"They fill the void of the text to nuance an idea, soften it, complete it or emphasize it", according to the expert in social communication Pavel Sidorenko
Emojis must face the challenge of adapting to the
"interactive" taste of the new generationsswho prefer to use animated elements of instant communication with a point of satire, social communication expert Pavel Sidorenko told Efe.
On the occasion of the celebration this Sunday of World Emoji Day, this professor of the Master's Degree in Transmedia Communication at the International University of La Rioja (UNIR) has analyzed the evolution of the use of these small digital icons and the intergenerational differences in their use.
Of Japanese origin -
the «e» means drawing and «moji» character, writing sign«- this term was chosen word of the year in 2019 by the Fundación del Español Urgente FundéuRAE, promoted by Agencia Efe and the Real Academia Española (RAE).
Emojis facilitate nonverbal communication within computational text, Sidorenko explained, and
«they fill the void of the text to nuance an idea, soften it, complete it or emphasize it».
In the 1980s, emoticons began to be used, which are emotional expressions created from punctuation marks, such as “:-)”, “;-)” or “:-(”.
However, emojis with Unicode characters were not created until 1999, with small color figures to define emotions, objects or ideas that has currently been expanded into eight categories (faces and people; animals and plants; food; sports; vehicles and houses ; objects; signs and numbers; and flags).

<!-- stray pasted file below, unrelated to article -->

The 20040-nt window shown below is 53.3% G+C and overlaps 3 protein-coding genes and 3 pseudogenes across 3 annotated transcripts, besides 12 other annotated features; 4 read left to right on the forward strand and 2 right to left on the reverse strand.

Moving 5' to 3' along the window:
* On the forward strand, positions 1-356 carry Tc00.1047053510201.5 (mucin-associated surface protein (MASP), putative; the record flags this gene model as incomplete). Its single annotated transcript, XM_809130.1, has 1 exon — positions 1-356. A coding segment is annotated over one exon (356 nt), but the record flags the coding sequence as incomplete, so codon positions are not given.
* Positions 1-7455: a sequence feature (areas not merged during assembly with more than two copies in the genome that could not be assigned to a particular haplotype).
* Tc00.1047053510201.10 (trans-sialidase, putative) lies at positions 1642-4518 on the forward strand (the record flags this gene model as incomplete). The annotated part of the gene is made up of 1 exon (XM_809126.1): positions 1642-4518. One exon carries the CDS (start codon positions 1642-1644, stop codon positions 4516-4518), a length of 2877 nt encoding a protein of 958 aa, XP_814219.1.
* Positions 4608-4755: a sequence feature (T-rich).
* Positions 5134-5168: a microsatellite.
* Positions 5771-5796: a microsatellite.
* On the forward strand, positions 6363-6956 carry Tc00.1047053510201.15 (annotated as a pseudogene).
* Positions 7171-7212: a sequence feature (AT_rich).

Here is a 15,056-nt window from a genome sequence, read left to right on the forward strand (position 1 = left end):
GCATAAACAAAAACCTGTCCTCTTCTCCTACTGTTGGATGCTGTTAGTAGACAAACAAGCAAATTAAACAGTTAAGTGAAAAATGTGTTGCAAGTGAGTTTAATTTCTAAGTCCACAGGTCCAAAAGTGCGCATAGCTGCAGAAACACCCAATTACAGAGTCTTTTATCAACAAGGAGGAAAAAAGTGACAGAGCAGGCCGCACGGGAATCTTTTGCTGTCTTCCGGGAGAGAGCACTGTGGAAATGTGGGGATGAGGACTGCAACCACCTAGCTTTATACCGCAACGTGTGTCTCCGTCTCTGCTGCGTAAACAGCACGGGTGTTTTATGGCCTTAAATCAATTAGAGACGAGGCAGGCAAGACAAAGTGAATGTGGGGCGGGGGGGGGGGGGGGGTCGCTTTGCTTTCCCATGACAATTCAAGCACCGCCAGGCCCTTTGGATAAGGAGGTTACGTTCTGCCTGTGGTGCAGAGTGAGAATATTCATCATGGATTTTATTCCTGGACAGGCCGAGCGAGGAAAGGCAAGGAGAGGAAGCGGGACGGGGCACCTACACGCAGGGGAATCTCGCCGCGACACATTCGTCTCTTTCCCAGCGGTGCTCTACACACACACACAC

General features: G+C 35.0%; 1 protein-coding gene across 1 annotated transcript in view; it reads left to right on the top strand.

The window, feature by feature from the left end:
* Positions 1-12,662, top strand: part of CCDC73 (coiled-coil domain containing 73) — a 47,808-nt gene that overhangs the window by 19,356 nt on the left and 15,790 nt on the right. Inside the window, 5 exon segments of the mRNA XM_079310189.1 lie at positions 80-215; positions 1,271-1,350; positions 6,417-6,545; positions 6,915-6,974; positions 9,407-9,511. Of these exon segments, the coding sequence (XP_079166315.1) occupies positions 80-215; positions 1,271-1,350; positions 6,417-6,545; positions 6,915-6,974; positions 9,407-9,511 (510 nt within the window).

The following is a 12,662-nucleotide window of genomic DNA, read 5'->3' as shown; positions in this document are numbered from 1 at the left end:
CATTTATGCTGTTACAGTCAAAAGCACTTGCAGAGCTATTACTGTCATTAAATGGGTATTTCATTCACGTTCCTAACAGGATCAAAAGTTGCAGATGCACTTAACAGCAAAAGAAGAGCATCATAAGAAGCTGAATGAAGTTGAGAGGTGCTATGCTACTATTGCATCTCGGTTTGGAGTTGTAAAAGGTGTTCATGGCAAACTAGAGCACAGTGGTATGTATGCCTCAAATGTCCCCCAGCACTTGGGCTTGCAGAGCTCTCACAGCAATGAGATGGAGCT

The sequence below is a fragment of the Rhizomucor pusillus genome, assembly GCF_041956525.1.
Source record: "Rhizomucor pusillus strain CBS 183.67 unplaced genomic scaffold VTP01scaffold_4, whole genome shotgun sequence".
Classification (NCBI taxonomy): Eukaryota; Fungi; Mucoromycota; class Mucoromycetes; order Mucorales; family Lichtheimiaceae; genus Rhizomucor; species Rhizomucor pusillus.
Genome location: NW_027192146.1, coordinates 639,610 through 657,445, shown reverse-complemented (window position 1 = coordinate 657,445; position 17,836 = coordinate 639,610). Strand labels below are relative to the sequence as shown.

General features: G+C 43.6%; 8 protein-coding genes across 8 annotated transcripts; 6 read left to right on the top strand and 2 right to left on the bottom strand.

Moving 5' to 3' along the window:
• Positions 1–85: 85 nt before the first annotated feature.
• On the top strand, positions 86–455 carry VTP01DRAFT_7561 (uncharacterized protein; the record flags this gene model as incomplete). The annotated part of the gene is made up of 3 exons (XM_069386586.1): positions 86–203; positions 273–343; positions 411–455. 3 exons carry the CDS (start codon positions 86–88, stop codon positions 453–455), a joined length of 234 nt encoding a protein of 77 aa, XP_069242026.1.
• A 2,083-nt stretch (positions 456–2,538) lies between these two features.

With the rise of smartphones, in recent years the use of emojis "as a
more resource in the multimodal communication processwith special use in social networks«.
The laughing face with tears, officially called "Face with tears of joy", is the most used emoji in the world, although if the codes are not well known, "misunderstandings between generations" can occur, since some senior users They have even sent this drawing to express sorrow, this expert explained.
When in doubt, any user can check which emoji is the most appropriate to express an idea or emotion on the web page
“www.emojitranslate.com”, has specified.
They also use some fruits, such as aubergines, peaches and cherries, with sexual connotations, to circumvent censorship on some social networks; and there have been campaigns to add new emojis, like paella; define racial diversity, be more inclusive with disabilities and adapt them to the idiosyncrasy of each country.
To avoid warmongering, the revolver was replaced by a water pistol, while the covid-19 pandemic also contributed to modifying the syringe icon to symbolize the vaccine, because Unicode - the consortium that regulates emojis - is in "constant monitoring of current affairs to make updates."
Thus, in the last decade,
emojis have become a "transversal element" of communication for all user segments, although it has specified that the youngest, such as generation Z (born between 1994 and 2010), prefer the use of elements with more movement.
These centennials see the emoji with "contempt" and do not use it, he explained; and these young people believe that millennials (generation Y, born between 1981 and 1993) and generation X (between 1969 and 1980) use them too much in their messages.
For this reason, centennials have replaced emojis with “stickers” in their conversations in messaging applications and use a “satire-based” communication code, which is why they prefer these icons that are more similar to “meme” , but they have movement.
"I have students who claim to be able to hold a conversation only with 'stickers'," said this UNIR teacher.
Behind generation Z comes the Alpha, who are the demographic cohort born after 2010, many of them children still without a mobile phone, but who have been using digital media for years and are regular users of games like Minecraft or Roblox, he pointed out , so that
"They are already inside the incipient metaverse."